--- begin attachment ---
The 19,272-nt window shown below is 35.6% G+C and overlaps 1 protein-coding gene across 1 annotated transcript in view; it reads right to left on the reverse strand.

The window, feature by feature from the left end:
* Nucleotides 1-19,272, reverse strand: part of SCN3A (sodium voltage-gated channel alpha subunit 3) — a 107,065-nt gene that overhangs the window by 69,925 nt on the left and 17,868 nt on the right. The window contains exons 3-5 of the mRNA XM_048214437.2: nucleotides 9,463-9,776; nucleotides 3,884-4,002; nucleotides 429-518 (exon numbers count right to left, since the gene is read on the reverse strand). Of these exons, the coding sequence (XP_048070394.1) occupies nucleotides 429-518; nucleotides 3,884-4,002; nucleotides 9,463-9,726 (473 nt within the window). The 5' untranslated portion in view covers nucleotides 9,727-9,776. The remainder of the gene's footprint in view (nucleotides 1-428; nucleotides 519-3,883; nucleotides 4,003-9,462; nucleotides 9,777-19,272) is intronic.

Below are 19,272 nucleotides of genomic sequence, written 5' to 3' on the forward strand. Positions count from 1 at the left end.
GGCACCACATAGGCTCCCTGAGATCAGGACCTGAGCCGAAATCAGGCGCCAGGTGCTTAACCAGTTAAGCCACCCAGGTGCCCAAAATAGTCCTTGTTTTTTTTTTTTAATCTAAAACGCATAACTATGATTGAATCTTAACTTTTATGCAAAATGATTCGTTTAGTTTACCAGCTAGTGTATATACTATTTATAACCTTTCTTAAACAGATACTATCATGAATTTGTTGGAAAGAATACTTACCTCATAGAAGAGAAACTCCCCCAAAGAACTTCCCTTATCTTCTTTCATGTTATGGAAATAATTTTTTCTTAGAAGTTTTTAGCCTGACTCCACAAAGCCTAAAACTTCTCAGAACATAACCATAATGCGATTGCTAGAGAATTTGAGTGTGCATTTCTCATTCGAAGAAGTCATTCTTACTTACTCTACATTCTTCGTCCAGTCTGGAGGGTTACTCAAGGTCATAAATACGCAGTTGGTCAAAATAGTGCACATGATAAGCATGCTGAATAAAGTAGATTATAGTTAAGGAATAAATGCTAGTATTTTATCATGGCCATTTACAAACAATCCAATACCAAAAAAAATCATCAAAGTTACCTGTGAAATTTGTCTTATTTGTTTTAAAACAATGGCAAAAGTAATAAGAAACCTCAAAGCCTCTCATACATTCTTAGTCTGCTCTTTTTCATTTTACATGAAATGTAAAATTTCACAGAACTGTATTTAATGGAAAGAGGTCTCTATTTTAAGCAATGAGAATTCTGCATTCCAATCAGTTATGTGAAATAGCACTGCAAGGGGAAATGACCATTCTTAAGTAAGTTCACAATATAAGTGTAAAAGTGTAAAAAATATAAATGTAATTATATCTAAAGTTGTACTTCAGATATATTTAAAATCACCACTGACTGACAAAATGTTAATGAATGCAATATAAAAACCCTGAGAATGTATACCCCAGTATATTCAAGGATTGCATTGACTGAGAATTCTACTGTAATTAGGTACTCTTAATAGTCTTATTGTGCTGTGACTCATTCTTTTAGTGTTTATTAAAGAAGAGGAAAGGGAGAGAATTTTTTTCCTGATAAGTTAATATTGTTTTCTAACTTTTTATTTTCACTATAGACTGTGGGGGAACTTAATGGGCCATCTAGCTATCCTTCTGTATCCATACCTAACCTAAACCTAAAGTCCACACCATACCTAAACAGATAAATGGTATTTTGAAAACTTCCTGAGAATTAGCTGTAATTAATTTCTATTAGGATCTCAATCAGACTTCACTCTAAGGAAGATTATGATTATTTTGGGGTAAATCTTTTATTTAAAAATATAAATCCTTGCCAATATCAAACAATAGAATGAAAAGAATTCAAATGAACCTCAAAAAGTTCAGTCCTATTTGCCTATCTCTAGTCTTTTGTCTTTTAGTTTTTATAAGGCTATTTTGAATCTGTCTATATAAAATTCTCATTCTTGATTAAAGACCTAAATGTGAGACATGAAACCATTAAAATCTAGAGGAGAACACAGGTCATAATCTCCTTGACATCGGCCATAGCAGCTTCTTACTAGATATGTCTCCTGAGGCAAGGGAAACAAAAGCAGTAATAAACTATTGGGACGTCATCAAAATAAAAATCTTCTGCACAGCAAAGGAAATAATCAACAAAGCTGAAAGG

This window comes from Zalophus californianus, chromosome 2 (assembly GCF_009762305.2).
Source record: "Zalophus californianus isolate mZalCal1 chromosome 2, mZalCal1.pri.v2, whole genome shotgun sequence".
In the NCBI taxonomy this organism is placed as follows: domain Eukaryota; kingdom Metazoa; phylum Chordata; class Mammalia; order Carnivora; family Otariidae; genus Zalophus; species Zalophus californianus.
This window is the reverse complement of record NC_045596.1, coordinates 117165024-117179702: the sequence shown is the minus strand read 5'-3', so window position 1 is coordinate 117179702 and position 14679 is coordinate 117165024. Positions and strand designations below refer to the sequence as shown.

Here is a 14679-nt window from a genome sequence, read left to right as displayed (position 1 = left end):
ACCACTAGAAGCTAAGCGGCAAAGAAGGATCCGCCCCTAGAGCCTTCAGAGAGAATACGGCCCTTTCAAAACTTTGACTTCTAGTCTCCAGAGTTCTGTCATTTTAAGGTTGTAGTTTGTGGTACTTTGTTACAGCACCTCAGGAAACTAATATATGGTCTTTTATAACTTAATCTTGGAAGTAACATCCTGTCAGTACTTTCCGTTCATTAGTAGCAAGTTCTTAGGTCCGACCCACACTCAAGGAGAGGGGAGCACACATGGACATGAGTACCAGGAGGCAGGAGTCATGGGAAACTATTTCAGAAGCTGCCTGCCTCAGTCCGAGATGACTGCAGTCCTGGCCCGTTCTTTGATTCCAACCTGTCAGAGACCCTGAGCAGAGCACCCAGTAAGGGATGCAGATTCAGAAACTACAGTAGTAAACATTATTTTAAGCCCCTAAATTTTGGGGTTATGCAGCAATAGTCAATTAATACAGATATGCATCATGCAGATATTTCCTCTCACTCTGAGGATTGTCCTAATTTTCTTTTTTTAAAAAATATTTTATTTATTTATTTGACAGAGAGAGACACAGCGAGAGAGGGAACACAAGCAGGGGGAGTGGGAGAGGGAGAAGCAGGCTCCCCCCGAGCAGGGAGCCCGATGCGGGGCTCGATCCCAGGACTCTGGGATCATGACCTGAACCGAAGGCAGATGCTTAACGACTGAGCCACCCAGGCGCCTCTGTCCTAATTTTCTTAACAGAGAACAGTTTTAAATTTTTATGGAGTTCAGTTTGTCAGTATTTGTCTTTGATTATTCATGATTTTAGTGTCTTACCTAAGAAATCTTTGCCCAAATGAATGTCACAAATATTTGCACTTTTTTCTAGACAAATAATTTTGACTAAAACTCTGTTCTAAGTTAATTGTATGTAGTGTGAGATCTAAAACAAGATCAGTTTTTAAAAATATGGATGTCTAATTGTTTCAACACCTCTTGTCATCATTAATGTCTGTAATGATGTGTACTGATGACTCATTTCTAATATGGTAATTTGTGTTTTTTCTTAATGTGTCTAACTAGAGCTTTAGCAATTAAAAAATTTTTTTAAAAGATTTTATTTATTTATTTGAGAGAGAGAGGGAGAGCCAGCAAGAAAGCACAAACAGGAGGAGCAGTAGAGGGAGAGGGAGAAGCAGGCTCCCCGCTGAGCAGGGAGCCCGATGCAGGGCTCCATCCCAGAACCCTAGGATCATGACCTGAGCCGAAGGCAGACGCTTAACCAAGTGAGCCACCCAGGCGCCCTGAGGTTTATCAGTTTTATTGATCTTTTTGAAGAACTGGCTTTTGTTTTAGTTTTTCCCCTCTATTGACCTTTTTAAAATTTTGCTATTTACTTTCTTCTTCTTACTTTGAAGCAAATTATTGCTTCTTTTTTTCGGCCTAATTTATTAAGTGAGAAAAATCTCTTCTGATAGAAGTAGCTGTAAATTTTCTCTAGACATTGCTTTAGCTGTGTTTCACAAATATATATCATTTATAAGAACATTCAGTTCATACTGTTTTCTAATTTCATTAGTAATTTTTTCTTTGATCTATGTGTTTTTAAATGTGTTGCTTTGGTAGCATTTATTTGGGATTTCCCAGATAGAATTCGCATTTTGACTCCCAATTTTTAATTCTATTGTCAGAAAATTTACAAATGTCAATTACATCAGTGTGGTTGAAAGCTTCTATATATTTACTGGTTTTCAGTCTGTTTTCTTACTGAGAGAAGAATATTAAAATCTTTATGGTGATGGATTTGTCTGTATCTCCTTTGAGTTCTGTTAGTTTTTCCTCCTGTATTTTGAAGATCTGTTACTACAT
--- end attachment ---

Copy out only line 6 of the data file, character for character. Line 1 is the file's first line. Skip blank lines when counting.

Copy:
This window comes from Zalophus californianus, chromosome 2 (assembly GCF_009762305.2).